Remember, Remember, the 5th of November


In honor of Guy Fawkes Day I’d like to bring attention to a few intriguing statements from Alan Moore (writer of the graphic novel V for Vendetta) on the connections between his fictions and reality from an interview he did shortly after the start of the Occupy Movement.

Via The Guardian:

I suppose I’ve gotten used to the fact that some of my fictions percolate out into the material world.

…I suppose when I was writing V for Vendetta I would in my secret heart of hearts have thought: wouldn’t it be great if these ideas actually made an impact? So when you start to see that idle fantasy intrude on the regular world… It’s peculiar. It feels like a character I created 30 years ago has somehow escaped the realm of fiction.

…And when you’ve got a sea of V masks, I suppose it makes the protesters appear to be almost a single organism – this “99%” we hear so much about. That in itself is formidable. I can see why the protesters have taken to it. It turns protests into performances.

The mask is very operatic; it creates a sense of romance and drama. I mean, protesting, protest marches, they can be very demanding, very grueling. They can be quite dismal. They’re things that have to be done, but that doesn’t necessarily mean that they’re tremendously enjoyable – whereas actually, they should be.

I think it’s appropriate that this generation of protesters have made their rebellion into something the public at large can engage with more readily than with half-hearted chants, with that traditional, downtrodden sort of British protest. These people look like they’re having a good time. And that sends out a tremendous message.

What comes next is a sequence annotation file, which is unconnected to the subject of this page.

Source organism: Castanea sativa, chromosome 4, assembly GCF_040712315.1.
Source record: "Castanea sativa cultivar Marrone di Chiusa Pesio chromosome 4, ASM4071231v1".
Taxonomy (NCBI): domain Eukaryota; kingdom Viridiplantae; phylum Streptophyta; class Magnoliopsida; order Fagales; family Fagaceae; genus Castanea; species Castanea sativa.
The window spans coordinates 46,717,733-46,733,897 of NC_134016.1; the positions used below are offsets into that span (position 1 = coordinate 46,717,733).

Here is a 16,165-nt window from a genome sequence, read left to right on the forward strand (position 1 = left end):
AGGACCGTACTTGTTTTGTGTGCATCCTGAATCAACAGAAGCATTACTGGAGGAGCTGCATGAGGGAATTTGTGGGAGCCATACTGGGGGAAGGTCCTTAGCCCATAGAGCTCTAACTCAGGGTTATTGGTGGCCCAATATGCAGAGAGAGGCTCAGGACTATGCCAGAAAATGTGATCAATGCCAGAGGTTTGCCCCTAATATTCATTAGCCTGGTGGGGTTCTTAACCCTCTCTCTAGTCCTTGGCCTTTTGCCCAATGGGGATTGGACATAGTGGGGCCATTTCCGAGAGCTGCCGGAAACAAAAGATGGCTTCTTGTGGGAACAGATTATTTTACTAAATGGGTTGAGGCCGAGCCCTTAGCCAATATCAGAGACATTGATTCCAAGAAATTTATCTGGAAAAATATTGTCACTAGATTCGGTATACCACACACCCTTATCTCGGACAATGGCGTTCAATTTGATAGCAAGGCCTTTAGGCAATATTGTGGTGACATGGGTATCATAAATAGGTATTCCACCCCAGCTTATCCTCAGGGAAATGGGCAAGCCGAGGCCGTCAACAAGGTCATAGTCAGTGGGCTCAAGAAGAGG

The reason V’s fictional crusade against the state is ultimately successful is that the state, in V for Vendetta, relies upon a centralised computer network which he has been able to hack. Not an obvious idea in 1981, but it struck me as the sort of thing that might be down the line. This was just something I made up because I thought it would make an interesting adventure story. Thirty years go by and you find yourself living it.

I have no particular connection or claim to what [the protesters] are doing, nor am I suggesting that these people are fans of mine, or of V for Vendetta…So there’s always… Now I didn’t feel responsible, but…at the moment, the demonstrators seem to me to be making clearly moral moves, protesting against the ridiculous state that our banks and corporations and political leaders have brought us to.

…It would probably be better if the authorities accepted this is a new situation, that this is history happening. History is a thing that happens in waves. Generally it is best to go with these waves, not try to make them turn back – the Canute option. I’m hoping that the world’s leaders will realise this.

Vox populi, Voice of the people. And I think that if the mask stands for anything, in the current context, that is what it stands for. This is the people. That mysterious entity that is evoked so often – this is the people.

Read the full article here:

Last July Moore was interviewed by to talk about his new Kickstarter project, Jimmy’s End, but he also shared the following relevant observations about emerging NSA revelations, the surveillance state and technology:

There seems to be something going on, even from the briefest appraisal of the news, with the amount of events transpiring. This is such a connected world, it’s useless to isolate any part of it as a discrete phenomenon. You can’t really talk about the problems in Syria, because its problems are global. The waves of discontent and outrage — whether in the Arab countries, or in Brazil, or in America and Europe over the degrees to which its citizens are being monitored — are not separate phenomena. They are phenomena of an emergent world, and the existence of the Internet is one of its major drivers. We have got no idea how it’s going to turn out, because the nature of our society is such that if anything can be invented, then we will invent it. Sooner or later, if it is possible.

So the Internet is changing everything, but I wouldn’t yet want to say for good or ill. I suspect, as ever, that it will be an admixture of both. But we are all along for the ride, even those people like me who do not have Internet connections, mobile phones or even functioning televisions. I’m slowly disconnecting myself. Basically, it’s a feeling that if we are going to subject our entire culture to what is an unpredictable experiment, then I’d like to try to remain outside the petri dish. [Laughs] It’s only sensible to have somebody as a control.